The thermal metric that is most commonly used to estimate junction temperature is the junction-to-case thermal resistance.
The junction-to-case-thermal resistance can also be defined as the ratio of the temperature difference between the junction and case to the conducted thermal power between the same two points.
The junction-to-case thermal resistance is an important parameter in the optimization of semiconductor packaging.
When a semiconductor device is connected to a heat sink, it lowers the junction-to-case thermal resistance
Thermal stress is a serious challenge faced by semiconductor devices. And, since the downsizing of semiconductors is a prevailing trend in the electronics market, a way to address thermal stress issues is needed so the long life and reliability of these devices can be maintained.
High junction temperature affects the electrical performance of semiconductor devices and can lead to metal migration, accelerated aging, and failures. The evaluation of junction temperatures in semiconductor devices is critical to preventing these failures. One thermal metric commonly used to estimate junction temperature is junction-to-case thermal resistance. Let’s take a closer look at this metric and how engineers use it to prevent thermal stress and device failure.
Junction-to-Case Thermal Resistance
Junction-to-case thermal resistance (JC) is the resistance to the flow of heat from the internal operating area of a semiconductor device to the external case, which is nearest to the mounting area. The case can either be the top surface or the bottom surface.
Junction-to-case-thermal resistance can also be defined as the ratio of the temperature difference between the junction and case to the conducted thermal power between the same two points, where TJ is the temperature at the junction, TCis the temperature at the casing, and P is the conducted thermal power:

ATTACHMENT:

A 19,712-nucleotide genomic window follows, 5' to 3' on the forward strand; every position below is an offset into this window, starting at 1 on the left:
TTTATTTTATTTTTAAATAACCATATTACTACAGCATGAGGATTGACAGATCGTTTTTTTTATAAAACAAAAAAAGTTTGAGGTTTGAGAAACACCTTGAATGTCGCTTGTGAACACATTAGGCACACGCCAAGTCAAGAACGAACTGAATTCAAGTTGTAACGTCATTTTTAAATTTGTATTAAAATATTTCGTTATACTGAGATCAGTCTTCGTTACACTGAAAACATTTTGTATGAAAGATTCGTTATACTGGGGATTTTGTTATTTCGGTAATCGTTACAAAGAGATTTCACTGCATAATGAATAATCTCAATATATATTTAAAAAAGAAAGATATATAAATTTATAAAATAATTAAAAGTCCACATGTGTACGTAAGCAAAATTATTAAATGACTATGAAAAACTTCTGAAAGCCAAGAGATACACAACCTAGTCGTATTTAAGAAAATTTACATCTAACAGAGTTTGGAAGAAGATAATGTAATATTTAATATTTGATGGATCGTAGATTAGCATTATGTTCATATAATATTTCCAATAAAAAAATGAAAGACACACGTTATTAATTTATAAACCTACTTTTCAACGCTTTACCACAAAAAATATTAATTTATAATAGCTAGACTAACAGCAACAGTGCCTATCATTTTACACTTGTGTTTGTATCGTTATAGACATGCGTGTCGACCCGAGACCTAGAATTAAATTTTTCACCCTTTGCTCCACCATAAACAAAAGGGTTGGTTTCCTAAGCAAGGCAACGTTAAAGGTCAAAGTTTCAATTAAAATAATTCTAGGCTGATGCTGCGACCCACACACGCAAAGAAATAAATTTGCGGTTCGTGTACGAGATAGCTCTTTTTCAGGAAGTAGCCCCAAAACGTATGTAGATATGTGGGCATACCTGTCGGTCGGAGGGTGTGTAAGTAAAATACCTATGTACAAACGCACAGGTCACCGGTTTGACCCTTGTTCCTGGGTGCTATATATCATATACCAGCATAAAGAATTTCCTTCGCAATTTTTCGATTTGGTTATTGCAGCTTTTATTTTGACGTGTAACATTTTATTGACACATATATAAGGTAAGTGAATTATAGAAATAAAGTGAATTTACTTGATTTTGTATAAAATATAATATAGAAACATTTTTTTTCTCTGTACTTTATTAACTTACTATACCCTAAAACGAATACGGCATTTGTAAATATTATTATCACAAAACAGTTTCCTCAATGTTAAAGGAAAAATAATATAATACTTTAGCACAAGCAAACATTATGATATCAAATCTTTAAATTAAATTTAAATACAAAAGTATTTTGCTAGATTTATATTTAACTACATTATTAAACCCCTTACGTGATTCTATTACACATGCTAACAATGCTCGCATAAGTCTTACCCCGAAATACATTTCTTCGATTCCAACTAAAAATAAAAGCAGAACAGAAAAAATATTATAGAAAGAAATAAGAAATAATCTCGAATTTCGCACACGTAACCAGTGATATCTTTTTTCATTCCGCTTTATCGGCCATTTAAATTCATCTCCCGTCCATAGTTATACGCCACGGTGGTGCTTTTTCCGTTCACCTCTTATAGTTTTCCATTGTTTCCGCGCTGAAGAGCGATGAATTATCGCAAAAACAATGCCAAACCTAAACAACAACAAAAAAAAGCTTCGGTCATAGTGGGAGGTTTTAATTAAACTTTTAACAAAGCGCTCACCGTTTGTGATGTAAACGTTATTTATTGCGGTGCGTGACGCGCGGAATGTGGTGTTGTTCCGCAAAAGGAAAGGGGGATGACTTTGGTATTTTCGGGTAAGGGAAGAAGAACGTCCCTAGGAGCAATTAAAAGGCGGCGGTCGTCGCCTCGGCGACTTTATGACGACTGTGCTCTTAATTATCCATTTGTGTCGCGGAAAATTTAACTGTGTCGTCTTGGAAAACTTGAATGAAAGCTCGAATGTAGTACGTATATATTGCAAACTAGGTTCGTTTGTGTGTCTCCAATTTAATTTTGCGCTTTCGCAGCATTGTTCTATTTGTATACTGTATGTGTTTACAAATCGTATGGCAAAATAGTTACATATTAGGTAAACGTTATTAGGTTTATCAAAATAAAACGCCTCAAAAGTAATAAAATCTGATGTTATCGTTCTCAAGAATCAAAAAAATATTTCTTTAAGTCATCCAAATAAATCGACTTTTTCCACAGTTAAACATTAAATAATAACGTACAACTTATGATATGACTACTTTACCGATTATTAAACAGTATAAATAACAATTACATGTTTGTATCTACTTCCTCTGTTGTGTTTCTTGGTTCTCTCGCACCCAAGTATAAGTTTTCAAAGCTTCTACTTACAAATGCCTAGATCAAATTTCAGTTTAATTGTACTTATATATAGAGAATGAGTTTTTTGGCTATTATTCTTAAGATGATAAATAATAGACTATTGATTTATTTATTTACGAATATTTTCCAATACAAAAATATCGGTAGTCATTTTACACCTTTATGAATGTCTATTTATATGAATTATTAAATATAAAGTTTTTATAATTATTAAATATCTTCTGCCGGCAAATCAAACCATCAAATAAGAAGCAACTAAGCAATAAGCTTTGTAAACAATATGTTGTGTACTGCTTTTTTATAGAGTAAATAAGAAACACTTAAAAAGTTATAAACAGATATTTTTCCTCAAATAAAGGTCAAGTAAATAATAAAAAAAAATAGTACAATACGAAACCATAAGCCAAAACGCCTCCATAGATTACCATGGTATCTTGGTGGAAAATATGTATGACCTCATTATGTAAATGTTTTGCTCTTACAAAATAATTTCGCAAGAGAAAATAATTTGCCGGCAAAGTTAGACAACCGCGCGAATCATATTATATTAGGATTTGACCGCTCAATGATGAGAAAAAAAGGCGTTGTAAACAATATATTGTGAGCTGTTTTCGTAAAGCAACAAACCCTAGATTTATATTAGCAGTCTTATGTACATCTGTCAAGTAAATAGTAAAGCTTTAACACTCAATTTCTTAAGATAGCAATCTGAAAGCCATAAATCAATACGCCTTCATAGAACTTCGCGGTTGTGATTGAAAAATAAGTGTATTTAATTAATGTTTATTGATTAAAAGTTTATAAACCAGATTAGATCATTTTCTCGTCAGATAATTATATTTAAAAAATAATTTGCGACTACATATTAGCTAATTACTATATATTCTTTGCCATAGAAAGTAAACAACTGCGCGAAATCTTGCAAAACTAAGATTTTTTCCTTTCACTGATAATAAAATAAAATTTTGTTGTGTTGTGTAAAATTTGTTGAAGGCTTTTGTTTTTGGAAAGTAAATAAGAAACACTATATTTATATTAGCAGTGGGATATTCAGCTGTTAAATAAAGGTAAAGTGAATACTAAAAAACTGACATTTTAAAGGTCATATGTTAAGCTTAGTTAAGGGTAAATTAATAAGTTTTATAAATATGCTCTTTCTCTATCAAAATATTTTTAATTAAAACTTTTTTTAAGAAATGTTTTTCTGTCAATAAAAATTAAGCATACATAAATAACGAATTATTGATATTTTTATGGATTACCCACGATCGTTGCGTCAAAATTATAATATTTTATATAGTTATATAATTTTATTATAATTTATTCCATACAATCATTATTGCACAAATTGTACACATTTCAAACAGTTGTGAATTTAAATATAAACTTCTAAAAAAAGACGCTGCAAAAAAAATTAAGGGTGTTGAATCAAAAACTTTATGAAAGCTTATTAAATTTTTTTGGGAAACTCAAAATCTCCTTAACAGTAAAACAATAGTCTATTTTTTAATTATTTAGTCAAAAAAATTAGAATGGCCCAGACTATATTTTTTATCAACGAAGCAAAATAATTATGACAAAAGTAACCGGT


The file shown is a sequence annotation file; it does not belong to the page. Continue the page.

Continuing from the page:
Note that the junction-to-case thermal resistance is not an intrinsic property of a semiconductor device. It depends on the cooling mechanism used along with the semiconductor package. The temperature difference between the junction and case for a liquid-cooled semiconductor device is different from an air-cooled counterpart. With different thermal management methods, the temperature difference between the junction and the case changes, and, therefore, the conducted thermal power also varies.
Thermal Management and Junction-to-Case Thermal Resistance
The junction temperature is a critical thermal parameter in semiconductor devices. When the temperature crosses a specified limit, the semiconductor device is destroyed or thermal management shuts down the device’s operation. Luckily, the junction-to-case thermal resistance provides information about junction temperature, helping engineers avoid this type of failure.
Heat sinks are one frequently used heat removal technique to address this issue. They remove heat from the semiconductor case to the ambient. When the semiconductor device is connected to a heat sink, it lowers the junction-to-case thermal resistance. Thermal compounds—such as thermal interface materials (TIM), thermal putty, thermal paste, etc.—are applied between the semiconductor package and the heat sink. These thermal interfaces between the casing and heat sink further reduce the junction-to-case thermal resistance.
The Applications of Junction-to-Case Thermal Resistance
The junction-to-case thermal resistance is a critical parameter in the optimization of semiconductor packaging; semiconductor manufacturers utilize junction-to-case thermal resistance values for package design. Additionally, the junction-to-case thermal resistance is helpful in evaluating the thermal performance of semiconductor device packages.
One Resistor and Two Resistor Compact Models
Junction-to-case thermal resistance is also an important parameter for developing one or two resistor compact models of power semiconductor devices in thermal simulations. For thermal performance evaluations, the junction-to-case thermal resistance values for the same boundary conditions are compared.
Understanding junction-to-case thermal resistance helps engineers prevent thermal stress and failures in semiconductor devices. Cadence software, including the Celsius Thermal Solver in the video below, aids engineers in the thermal analysis of semiconductor devices, helping them ensure their device’s operational reliability.